Last week, in anticipation of the Grosse Pointe Historical Societies annual gala, we revisited the historic road of Woodland Place, a narrow street, paved with bricks, and home to several unique residences. The majority of the homes constructed in the 1920’s (5 in total) were built by just a handful of noted architects. 

This week we take a closer look at 2 Woodland Place, the venue of the gala on June 22. Completed in 1928, 2 Woodland Place sits on 1.4 acres and overlooks Lake St. Clair. It was architect Robert O. Derrick’s third project on the street.

2 Woodland Place is a striking home, created for Florence T. Eddy, widow of Frank Woodman Eddy – a prominent businessman in Detroit who had made his fortune from chemical and rubber manufacturing. He was also the first president of the Detroit Athletic Club in 1887, he passed on June 12, 1914. Robert O. Derrick designed 2 Woodland Place in the Federal architectural style. The typical form of this architectural approach is based on a simple rectangular structure with a flat façade. It has been suggested by many historians that the Federal style is a refinement of the Georgian style, however, compared to the more elaborate Georgian style many Federal inspired homes are notably understated. In general, exterior decorative elements are limited; usually the most decorated part of the exterior is the front entrance. The image below was taken in 1937 before the alterations were made.

The home has an imposing entrance that immediately greets you at the end of this exclusive dead-end street. Constructed from brick the front of the 8,081 sq ft residence features an abundance of large windows across the front elevation, arranged individually in strict horizontal and vertical symmetry. We understand the house was commissioned by Florence T. Eddy. The couple married in 1879 and had three children. Mrs. Eddy passed on June 13, 1939. The following year 2 Woodland Place was sold to settle the Eddy estate. The new owner was Emory Moran Ford, Sr., the great grandson of John Baptiste Ford - part of the “Chemical Ford” family.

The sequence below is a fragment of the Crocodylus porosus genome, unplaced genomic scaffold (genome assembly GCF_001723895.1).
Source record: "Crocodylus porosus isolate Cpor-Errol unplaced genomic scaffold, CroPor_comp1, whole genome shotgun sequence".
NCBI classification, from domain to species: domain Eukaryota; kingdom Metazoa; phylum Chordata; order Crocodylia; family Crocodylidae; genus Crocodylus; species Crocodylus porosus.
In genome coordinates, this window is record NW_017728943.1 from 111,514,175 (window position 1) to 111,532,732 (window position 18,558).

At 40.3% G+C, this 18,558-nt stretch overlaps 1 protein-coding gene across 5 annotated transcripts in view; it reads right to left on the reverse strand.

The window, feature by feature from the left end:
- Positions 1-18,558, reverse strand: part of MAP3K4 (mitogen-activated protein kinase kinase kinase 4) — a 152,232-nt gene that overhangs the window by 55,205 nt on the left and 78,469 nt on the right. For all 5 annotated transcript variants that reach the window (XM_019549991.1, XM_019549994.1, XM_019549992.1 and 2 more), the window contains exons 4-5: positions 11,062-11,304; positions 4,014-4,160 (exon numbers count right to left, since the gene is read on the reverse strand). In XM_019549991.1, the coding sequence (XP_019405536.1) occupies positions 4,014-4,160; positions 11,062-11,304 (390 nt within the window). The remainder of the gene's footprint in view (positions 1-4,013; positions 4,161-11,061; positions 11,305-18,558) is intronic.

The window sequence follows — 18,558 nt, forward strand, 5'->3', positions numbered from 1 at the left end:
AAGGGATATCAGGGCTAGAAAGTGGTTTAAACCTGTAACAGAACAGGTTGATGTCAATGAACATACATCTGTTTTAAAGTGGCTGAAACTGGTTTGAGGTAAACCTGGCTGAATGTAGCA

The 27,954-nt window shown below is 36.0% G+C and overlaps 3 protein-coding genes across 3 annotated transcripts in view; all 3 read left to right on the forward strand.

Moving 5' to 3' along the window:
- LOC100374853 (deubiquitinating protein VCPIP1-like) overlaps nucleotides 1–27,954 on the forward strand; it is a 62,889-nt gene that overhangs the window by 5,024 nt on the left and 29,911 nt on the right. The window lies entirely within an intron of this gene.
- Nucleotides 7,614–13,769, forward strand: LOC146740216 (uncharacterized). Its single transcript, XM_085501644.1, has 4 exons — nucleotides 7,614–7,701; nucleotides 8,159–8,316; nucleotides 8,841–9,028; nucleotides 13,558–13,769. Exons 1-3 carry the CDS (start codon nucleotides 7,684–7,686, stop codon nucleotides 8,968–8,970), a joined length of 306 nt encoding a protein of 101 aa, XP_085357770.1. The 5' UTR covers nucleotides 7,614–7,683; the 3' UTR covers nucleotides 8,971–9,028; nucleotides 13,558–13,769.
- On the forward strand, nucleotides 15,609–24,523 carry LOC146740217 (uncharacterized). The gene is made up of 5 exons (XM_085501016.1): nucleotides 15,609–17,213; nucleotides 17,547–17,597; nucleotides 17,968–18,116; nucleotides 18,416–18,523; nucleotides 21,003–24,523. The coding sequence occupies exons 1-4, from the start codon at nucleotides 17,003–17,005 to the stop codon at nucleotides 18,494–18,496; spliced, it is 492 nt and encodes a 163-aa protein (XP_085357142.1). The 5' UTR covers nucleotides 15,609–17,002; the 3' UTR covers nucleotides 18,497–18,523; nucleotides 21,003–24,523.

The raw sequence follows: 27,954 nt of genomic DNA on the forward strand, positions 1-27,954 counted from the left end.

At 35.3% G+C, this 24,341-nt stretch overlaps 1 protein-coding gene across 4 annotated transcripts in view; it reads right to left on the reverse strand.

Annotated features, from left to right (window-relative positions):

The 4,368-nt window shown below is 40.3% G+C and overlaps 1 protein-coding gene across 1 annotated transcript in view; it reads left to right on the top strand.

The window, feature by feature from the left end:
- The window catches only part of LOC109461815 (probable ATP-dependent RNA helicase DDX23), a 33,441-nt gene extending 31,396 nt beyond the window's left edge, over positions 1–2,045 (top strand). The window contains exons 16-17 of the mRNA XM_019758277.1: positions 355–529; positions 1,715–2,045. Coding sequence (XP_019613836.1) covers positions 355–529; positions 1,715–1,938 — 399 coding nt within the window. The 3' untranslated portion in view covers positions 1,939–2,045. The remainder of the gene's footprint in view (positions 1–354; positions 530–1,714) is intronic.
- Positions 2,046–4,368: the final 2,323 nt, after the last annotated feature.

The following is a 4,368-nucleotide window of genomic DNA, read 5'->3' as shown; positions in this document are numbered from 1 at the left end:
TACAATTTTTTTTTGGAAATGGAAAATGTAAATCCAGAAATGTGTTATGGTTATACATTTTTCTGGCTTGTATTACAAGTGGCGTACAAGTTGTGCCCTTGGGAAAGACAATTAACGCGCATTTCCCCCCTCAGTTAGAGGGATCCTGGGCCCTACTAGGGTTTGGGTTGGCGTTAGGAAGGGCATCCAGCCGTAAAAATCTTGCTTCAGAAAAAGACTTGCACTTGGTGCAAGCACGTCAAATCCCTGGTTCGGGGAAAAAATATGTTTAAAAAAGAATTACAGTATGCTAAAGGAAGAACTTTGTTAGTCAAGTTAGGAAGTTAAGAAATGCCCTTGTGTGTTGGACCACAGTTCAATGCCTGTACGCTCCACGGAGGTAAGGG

In 1941, Mr. Ford hired the talented and noted architect Hugh T. Keyes to make extensive alterations to the house. Our files describe the house as being “completely rebuilt.” After Keyes had finished, the first floor included an impressive, yet narrow 31’ x 12’ sq ft hallway, while both the 17’ x 23’ sq ft dining room and the 22’ x 22’ sq ft living room (located at the rear of the home) had bay windows overlooking the lake. The rear elevation also included a large greenhouse (possibly a later addition), terrace and a decent sized 12’ x 24’ sq ft morning room. The second floor had four large bedrooms, each one had its own separate dressing room, and there was also a 9’x 14’ sq ft study. On the third floor there were four further bedrooms for maids, along with an apartment over the three-car garage, with a living room, kitchen, and two bedrooms. The house also had a complete intercom phone system installed with 10 extensions.

Based on research from Wikipedia, we understand Keyes added “artistic glass and mirror installations, including a stair banister with plate glass balusters”. He also added an attached conservatory overlooking Lake St. Clair and a mansard roof with parapet. The house sits just down the road from Keyes's earlier mansard roof project at 7 Woodland Place (completed in 1935) – it appears mansard roofs had become a popular feature of Keyes work during this era, particularly when adapting homes to make them more suitable for modern living.

The Fords lived in the home until 1970, when it was listed for sale for $235,000 (around $1.8m today). It was purchased by Warren and Mareille Wilkinson, who became the homes third owners. Warren Scripps Wilkinson was a member of the Scripps newspaper family. A recent article in the Grosse Pointe News reports how Mr. Wilkinson “served as president and commissioner of the Detroit Historical Society and later became involved with the Grosse Pointe Historical Society, where he contributed his time as well as his own collection of historical items. Sadly Mr. Wilkinson passed on May 17, 2015.

His wife, Mareille, still resides at the property, continuing the legacy of this magnificent residence. It is safe to say Mareille’s husband would have been incredibly proud to know that his beloved home is the venue of the Grosse Pointe Historical Societies 2023 gala – opening the doors of 2 Woodland Place to share its history and grace.


*Photos courtesy of the Higbie Maxon Agney archives unless stated.
** Research, information, and data sources are deemed reliable, but accuracy cannot be fully guaranteed.


Written by Katie Doelle
Copyright © 2023 Higbie Maxon Agney & Katie Doelle


If you have a home, building or street you would like us to profile please contact Higbie Maxon Agney – - we will try and feature the property.

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